Tools

Working on several projects I devoloped some helpfull tools:

Frequently asked questions:

A Makefile for better LaTeX support for FTE

Download the Makefile and copy it to the directory were your LaTeX document resides.

The Makefile can produce several outpu formats:

  • .ps: A simple postscriptfile produced by dvips
  • .pdf: A simple postscriptfile produced by dvipdf
  • .ps.gz: A postscriptfile which can be print as booklet
  • .bdf: A pdf-file wjich can be print as booklet

If your LaTeX distribution is correctly installed you cann immediatly start working. Assuming you have a helloword.tex file, you can do:

  • make helloworld will produce the .ps file
  • make helloworld.ps will produce the .ps file
  • make helloworld.ps.gz will produce the .ps.gz file
  • make helloworld.pdf will produce the .pdf file
  • make helloworld.bdf will produce the .bdf file

To use make without arguments (simple make) you have to change the Makefile and add your preferred targets, e.g.:
TARGET = helloworld.pdf helloworld.ps.gz

The Makefile takes care of calling latex and bibtex in the correct order and calles it the correct times.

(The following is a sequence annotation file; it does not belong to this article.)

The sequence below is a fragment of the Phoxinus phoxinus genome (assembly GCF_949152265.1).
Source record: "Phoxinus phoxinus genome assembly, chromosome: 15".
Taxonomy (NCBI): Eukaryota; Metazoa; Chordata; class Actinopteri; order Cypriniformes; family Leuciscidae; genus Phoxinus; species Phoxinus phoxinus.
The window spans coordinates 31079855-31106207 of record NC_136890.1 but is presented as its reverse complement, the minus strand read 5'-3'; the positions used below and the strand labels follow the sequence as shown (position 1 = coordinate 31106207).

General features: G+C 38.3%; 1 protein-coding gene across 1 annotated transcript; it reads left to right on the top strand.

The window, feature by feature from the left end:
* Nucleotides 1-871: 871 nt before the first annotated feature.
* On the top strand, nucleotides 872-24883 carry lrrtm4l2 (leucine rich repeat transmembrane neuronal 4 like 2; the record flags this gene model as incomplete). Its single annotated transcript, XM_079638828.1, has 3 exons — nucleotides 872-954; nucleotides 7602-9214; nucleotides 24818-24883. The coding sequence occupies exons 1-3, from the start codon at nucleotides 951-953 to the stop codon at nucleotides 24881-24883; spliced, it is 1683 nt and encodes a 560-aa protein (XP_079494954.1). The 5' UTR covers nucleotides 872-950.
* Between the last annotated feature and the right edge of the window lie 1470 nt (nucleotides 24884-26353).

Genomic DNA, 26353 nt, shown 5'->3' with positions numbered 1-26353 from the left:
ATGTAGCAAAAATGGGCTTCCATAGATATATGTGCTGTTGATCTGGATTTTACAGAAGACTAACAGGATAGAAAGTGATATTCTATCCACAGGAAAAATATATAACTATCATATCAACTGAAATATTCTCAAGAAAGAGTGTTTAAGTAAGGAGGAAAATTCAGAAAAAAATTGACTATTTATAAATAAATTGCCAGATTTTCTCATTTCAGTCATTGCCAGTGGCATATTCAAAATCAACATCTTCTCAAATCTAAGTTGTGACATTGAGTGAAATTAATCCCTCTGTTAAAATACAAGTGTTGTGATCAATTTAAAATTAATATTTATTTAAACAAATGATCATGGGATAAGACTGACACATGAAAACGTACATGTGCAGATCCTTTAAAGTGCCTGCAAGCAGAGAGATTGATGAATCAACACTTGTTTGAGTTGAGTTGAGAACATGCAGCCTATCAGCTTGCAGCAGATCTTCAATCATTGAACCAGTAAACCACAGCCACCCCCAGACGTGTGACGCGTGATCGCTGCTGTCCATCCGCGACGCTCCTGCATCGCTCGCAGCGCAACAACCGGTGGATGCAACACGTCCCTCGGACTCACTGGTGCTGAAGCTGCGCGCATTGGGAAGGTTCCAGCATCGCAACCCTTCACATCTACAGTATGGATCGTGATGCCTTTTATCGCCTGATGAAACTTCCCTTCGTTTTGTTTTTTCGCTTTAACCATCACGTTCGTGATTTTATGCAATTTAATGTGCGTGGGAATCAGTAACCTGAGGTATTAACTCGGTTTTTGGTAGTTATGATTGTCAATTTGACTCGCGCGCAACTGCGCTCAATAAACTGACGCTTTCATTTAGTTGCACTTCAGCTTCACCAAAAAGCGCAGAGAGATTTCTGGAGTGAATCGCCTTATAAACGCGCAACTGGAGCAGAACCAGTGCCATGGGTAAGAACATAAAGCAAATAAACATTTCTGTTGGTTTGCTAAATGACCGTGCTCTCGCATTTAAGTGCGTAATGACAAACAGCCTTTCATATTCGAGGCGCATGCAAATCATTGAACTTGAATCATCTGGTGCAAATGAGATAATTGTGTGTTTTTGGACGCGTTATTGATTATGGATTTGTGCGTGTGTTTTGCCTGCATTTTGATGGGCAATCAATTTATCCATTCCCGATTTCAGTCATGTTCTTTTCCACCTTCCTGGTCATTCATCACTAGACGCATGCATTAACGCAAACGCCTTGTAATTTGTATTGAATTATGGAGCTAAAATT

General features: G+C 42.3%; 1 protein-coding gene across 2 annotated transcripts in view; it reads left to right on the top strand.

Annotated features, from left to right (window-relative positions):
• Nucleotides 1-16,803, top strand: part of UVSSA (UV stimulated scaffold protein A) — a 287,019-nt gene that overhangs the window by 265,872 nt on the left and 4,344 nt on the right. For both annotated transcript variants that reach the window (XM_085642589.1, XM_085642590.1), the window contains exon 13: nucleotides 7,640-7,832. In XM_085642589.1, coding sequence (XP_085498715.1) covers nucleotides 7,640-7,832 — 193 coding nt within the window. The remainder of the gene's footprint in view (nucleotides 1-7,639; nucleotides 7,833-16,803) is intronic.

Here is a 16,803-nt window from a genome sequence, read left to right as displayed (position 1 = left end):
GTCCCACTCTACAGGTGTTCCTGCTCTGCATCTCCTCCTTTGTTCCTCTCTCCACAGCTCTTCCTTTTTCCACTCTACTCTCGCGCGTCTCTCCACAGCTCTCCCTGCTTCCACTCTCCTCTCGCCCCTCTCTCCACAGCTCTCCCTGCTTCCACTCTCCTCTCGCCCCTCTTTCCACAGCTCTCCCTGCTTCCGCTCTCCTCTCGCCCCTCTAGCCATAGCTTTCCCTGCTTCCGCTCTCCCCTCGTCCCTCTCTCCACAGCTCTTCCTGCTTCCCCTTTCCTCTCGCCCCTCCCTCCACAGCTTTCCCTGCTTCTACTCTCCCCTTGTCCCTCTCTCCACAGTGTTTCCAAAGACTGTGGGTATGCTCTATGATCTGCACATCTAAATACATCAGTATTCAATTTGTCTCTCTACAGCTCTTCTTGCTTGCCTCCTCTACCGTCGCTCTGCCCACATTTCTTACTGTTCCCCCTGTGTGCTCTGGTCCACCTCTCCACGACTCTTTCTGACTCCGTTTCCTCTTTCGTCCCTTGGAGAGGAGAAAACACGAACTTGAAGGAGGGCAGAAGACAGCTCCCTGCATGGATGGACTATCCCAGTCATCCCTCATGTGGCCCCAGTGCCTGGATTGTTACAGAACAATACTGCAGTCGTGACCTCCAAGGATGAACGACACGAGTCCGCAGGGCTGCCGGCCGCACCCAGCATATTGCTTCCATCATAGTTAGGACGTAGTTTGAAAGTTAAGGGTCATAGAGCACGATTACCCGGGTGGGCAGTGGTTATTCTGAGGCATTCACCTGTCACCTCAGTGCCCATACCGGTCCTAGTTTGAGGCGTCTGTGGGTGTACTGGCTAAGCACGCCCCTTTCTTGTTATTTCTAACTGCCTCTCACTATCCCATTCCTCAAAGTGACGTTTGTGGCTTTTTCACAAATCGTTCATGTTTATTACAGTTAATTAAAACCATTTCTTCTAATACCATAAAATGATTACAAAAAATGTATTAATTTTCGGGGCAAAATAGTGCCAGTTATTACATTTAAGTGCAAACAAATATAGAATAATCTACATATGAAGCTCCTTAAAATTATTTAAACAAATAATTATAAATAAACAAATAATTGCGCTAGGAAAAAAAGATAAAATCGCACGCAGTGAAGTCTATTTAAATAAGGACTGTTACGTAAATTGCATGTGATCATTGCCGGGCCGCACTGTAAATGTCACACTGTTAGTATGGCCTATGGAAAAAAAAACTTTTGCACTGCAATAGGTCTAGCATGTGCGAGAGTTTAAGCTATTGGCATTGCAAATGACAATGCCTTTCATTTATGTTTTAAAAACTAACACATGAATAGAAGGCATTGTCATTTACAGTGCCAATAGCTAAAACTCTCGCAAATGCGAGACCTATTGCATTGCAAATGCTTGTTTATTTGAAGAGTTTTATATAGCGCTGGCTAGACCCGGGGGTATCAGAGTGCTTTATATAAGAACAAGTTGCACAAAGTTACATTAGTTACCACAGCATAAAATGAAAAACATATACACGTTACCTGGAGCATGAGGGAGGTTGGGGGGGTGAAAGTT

All standard output is suppressed. But the Makefile offers the following features compiling your document:

  • The first latex call makes make fail if an error occures. Only these errors are printed in a style which is understood by FTE (see below)
  • The return code of bibtex is ignored for convinience. Check its Warning and Error output.
  • The output of the second call to latex is redirected to /dev/null
  • When latex is called the third time everything should be Ok. Therfor Warnings will now make make fail. This makes sure that you correct all Warnings before the final document is crated (e.g. missing references)

If your are still interested in the full logging output have a look into helloworld.log automatically created by latex.

Implementation of the Makefile into FTE.

Using FTE you can always compile your document simple by running make using Compile... (F9) or Run... (Ctrl-F9). But if a tex-document is opened the default for Compile... is to start latex. This behaviour can be overwritten replacing (in main.fte)

eventmap TEX : PLAIN {
   key [F9] { Compile "latex " }
}

by

eventmap TEX : PLAIN {
   key [F9] { Compile "make " }
}

to compile always all your project which are set as targets in your Makefile or having the plain Makefile without any change:

eventmap TEX : PLAIN {
   key [F9] { Compile "make " . $FileNameBase }
}

to compile only the default project (calling make with the current file name without its extension will produce the default ps-file) or